It is sobering to consider one’s demise and where we’ll end up. I prefer a humorous approach inspired by some fabulous celebrity headstones, proof that humor never dies. There is the simple humor of Jack Lemmon:
Or one’s final sign-off, like Jackie Gleason:
And the self-deprecating type, like Rodney Dangerfield:
Since I’m a firm believer that climate change is warming our Earth, I’ve asked my loved ones, if they choose to bury me, to inscribe on my headstone, “It’s cooler down here.”
In your own marketing efforts, make sure you review and think twice before hitting “Send.” Have one or two other sets of eyes review the content and to ensure it’s not offensive, especially if you use humor to make a point or stimulate engagement. With images, inspect both the foreground and especially the background. You don’t want to end up on one of those “pictures gone horribly wrong” sites. Use plain, simple language that’s easy to understand. It’s hard today not to offend someone, but if it happens and you receive a hostile complaint, answer it respectfully and with attrition – the high road, if you will.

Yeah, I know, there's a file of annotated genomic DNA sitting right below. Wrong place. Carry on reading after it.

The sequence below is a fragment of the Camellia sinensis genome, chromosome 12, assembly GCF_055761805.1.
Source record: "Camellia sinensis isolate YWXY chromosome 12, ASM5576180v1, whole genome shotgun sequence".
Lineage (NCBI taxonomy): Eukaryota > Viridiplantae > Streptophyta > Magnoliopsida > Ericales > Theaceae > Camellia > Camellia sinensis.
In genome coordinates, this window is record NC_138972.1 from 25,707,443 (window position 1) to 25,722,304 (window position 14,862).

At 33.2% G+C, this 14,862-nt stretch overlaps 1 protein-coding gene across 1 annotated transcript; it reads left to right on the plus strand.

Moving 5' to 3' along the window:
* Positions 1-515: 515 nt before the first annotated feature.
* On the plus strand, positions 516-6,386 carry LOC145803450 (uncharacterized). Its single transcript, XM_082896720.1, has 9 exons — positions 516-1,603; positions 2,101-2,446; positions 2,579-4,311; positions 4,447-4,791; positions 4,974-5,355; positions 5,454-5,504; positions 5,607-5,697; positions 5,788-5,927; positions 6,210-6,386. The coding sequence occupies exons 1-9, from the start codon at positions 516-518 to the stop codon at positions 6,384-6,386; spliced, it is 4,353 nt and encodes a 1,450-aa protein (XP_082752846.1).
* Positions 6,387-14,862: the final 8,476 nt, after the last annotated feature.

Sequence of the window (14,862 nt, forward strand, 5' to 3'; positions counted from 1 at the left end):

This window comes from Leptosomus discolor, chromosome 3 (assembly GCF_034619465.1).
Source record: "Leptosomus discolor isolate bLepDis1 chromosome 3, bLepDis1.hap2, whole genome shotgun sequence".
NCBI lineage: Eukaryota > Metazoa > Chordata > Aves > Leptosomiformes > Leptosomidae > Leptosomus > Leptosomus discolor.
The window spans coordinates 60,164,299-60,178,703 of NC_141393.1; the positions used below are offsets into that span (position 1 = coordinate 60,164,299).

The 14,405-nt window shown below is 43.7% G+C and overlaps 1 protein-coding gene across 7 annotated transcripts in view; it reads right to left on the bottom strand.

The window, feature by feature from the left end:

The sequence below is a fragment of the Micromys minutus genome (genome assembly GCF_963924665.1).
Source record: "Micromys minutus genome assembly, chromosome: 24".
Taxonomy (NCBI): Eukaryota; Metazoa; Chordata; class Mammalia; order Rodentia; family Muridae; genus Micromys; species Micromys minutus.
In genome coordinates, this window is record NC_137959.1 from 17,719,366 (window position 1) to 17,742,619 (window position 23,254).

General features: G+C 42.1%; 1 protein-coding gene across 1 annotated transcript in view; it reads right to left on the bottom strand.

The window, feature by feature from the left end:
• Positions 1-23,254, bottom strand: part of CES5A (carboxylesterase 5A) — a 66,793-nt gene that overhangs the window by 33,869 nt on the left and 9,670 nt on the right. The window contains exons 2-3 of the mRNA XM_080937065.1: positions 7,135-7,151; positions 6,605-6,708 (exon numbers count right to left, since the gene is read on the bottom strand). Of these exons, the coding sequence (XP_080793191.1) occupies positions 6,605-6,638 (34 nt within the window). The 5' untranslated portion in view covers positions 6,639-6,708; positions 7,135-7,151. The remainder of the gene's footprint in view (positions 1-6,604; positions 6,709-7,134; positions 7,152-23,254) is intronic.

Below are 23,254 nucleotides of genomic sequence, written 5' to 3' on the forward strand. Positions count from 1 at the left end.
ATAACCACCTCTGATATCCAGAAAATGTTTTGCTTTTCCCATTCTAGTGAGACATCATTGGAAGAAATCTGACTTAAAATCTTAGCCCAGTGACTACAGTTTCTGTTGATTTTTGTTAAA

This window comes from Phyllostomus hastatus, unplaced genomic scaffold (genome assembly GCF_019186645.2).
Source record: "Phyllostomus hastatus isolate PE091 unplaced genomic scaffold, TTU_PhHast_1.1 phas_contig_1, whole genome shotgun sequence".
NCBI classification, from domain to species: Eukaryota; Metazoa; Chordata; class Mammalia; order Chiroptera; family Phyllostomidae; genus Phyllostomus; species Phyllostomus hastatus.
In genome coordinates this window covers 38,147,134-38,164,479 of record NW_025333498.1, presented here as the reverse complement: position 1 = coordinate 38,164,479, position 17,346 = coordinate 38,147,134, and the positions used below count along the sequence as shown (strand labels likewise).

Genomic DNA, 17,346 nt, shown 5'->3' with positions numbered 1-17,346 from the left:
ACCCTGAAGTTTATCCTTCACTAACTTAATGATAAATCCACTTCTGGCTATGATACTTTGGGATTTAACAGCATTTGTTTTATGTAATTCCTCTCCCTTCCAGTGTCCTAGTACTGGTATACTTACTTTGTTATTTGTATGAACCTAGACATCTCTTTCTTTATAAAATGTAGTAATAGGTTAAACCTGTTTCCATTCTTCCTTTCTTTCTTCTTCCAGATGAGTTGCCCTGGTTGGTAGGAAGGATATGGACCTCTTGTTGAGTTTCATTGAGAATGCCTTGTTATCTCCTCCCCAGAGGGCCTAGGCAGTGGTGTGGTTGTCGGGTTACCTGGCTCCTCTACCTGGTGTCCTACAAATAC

I like using ironic or self-effacing humor, if it is used at all. Share it with a couple of people first to make sure it’s as funny as you think. The timing of when you send can be sensitive, too. Be mindful of current events.
And finally, I suggest that if a local cemetery comes to you to rent your restaurant and conduct a free burial planning luncheon, kindly decline. After all, you put holes in the ground, too.